Primrose Hill leaseholders panic over ‘outrageous’ plans for block extension
- Credit: Archant
“Vulnerable” residents in a Primrose Hill block are concerned that plans to build a nine-flat extension could “ruin their quality of life”.
Freeholder Robert Morley is hoping Camden Council’s planning committee will tomorrow (Thurs) approve his scheme to extend Barrie House, which has views of Primrose Hill itself, but leaseholders there are concerned about the disruption this will cause and have described the plans as an “overdevelopment” which will impact on the health of a vulnerable group.
Alain Gherson has owned a flat in the block since 2013. He told this newspaper: “I fully understand that the landlord has the right to do what he wants to the building but he has shown so little consideration to everyone living here.
“I have a number of medical issues and I’m worried about my wellbeing. I have got heart and liver problems
The Barrie House Residents’ group has also written to the committee to emphasise the vulnerability of leaseholders, including one who fears their adult son – who has autism – will be unable to visit his father, who has serious health concerns of his own.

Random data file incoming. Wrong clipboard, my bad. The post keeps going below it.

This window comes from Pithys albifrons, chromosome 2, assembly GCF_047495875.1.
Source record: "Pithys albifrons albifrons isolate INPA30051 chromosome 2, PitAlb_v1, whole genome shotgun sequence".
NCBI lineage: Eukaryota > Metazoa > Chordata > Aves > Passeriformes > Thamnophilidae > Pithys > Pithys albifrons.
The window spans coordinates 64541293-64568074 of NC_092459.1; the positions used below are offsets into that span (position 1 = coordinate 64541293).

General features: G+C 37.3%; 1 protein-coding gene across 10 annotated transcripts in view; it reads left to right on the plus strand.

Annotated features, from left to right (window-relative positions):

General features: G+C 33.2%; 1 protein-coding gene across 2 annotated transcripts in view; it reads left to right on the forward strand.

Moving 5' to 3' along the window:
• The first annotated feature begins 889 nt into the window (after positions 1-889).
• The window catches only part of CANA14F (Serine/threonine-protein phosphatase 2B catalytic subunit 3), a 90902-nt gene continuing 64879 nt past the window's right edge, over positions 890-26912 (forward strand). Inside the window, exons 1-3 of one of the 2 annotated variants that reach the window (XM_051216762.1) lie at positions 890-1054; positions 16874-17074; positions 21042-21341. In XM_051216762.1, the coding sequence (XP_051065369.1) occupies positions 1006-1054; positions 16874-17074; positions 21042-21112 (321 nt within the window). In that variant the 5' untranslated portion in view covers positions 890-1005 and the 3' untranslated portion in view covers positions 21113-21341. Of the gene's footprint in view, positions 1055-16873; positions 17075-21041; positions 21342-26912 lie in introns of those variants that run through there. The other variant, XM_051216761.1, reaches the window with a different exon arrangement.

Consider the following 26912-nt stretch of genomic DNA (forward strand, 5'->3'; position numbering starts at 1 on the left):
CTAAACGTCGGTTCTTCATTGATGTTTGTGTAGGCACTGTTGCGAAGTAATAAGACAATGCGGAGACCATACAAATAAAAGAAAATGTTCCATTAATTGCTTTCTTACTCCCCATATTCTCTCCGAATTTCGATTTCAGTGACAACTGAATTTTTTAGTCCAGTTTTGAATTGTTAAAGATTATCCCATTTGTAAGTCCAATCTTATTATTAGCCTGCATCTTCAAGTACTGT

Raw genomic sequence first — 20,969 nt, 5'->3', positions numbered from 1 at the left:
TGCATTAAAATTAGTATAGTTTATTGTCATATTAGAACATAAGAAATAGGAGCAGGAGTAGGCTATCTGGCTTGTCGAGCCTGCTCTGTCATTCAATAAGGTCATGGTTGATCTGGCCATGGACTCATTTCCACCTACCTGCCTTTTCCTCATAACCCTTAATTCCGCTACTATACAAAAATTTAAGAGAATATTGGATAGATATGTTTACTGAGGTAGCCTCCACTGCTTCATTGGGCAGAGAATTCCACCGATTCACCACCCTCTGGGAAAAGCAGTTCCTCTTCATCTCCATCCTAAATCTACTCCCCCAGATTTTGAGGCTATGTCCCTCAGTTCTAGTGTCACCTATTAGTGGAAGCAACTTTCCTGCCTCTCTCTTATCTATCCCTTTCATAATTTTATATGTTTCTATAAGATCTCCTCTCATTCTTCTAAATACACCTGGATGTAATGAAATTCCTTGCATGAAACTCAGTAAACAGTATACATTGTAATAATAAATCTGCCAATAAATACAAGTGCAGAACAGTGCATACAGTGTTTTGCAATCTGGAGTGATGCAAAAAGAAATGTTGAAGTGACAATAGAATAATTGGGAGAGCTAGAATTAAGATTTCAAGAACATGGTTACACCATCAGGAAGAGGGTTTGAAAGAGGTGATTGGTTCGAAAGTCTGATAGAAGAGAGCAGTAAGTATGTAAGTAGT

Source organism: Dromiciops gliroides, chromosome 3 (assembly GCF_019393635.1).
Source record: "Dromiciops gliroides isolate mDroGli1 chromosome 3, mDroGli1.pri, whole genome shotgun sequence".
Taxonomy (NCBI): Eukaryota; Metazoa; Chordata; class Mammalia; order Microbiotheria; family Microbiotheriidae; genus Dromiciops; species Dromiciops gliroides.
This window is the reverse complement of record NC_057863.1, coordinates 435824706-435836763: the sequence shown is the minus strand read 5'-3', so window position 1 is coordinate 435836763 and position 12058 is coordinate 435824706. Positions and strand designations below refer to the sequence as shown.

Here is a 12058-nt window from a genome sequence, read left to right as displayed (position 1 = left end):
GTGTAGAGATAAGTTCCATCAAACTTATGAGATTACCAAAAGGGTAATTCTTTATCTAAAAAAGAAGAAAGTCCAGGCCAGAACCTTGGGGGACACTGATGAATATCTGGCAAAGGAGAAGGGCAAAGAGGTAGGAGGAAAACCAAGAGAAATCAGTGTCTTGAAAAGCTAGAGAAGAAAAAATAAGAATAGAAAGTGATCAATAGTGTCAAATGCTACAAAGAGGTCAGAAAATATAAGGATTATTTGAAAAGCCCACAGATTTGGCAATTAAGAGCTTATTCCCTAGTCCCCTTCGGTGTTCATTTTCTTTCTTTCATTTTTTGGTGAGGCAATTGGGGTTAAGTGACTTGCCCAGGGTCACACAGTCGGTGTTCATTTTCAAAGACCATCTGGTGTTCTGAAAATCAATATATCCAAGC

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Another leaseholder who did not wish to be named added: “The view is one of the main reasons we bought a flat here. It’s going to be far too close and will turn our homes into a building site.”
Local councillor Leo Cassarani (Lab, Swiss Cottage) said he had been aware of the contentious development since before his election last May.
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He told the Ham&High: “I have worked with ther residents since the very beginning. To me, it just seems outrageous. And there are all the stories about how people’s health will be affected.
“I get the impression that the freeholder has done the absolute least possible statutory consultation.”
Mr Morley, who contends that he held a meeting in November 2017 to appraise leaseholders of the plans told the Ham&High: “Of course I have sympathy for the people affected. Particularly for the three flats which wioll have the views from one of their windows affected.”
He added that, were the plans to be approved, he envisaged the work – “a fairly straightforward project” – could be completed in a year, and he said it would comply with all relevant planning legislation designed to mitigate the disruption caused.